This paper examines the evolution of the Zambian tax system with two aims. First, it identifies how patterns of taxation contribute to state capacity, and in particular state resilience. This follows a long line of research that links state formation and consolidation to the capacity of the state to tax (Schumpeter 1918 ; Tilly 1990; Brewer 1990). Second, it explores the political economy of taxation, and in particular the relationship between elite bargains and patterns of taxation. While there has been considerable work on the politics of taxation (Lieberman 2003; Brautigam et al. 2008), much of this literature ignores how processes of maintaining political stability affect taxation capacity and patterns. It has been argued elsewhere that elite bargains have been central to the maintenance of political stability in Zambia (Lindemann 2009; Di John 2010). The main aim here will be to suggest how taxation reflects the nature of elite bargains and, in turn, how the dynamics of elite bargains affect tax patterns and capacity. This type of analysis moves well beyond traditional economic and administrative approaches, which treat taxation as a technical exercise in optimal policy and institutional design, devoid of political economy considerations (Newberry and Stern 1987; Burgess and Stern 1993).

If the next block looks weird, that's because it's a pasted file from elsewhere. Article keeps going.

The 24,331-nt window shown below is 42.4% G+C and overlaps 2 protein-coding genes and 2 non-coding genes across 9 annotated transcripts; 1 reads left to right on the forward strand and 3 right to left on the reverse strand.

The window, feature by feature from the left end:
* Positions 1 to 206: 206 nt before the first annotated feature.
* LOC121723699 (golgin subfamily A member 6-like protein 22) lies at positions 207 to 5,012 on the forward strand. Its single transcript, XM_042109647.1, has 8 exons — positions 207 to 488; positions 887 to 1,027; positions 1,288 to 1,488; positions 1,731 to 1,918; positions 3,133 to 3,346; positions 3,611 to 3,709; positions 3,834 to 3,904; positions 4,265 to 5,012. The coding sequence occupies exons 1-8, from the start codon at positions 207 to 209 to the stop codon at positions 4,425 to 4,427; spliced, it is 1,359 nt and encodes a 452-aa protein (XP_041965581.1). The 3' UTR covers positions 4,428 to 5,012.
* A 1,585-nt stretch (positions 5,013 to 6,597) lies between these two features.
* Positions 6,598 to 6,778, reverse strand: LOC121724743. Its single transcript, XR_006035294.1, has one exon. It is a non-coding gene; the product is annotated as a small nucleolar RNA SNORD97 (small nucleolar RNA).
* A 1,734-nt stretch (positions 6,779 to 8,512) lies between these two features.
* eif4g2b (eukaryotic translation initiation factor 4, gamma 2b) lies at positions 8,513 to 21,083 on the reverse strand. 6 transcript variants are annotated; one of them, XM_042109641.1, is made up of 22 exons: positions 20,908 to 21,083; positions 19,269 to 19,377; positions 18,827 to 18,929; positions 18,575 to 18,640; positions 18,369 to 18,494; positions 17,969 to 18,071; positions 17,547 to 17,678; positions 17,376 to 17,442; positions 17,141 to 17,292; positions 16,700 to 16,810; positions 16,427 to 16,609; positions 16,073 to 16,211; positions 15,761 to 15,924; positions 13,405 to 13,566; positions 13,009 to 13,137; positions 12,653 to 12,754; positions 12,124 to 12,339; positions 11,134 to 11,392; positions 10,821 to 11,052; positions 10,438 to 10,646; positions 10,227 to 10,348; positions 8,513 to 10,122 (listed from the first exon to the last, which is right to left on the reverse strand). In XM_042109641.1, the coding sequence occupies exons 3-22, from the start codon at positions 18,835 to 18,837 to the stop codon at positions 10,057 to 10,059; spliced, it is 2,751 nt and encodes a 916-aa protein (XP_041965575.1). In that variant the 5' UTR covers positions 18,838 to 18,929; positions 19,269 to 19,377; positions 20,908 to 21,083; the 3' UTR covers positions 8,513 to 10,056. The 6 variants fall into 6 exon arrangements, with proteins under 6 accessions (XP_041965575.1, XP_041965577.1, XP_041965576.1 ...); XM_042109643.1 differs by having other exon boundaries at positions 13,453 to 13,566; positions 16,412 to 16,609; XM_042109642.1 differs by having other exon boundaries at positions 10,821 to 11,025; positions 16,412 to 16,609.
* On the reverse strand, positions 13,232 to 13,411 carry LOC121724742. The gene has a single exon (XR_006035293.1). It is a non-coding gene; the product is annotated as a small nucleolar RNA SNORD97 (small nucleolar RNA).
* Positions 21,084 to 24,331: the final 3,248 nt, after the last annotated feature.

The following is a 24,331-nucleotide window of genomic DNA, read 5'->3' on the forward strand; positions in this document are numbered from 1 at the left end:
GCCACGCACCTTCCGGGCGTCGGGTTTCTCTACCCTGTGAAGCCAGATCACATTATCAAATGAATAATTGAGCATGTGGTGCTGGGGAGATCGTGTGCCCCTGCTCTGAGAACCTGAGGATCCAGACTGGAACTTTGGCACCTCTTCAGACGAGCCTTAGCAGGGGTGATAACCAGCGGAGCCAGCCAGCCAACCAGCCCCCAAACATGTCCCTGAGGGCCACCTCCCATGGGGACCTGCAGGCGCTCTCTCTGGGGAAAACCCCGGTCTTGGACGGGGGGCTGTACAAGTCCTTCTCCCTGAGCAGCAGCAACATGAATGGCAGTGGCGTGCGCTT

Working Paper No. 78 (series 2), London, UK; Crisis States Research Centre, 27 pp.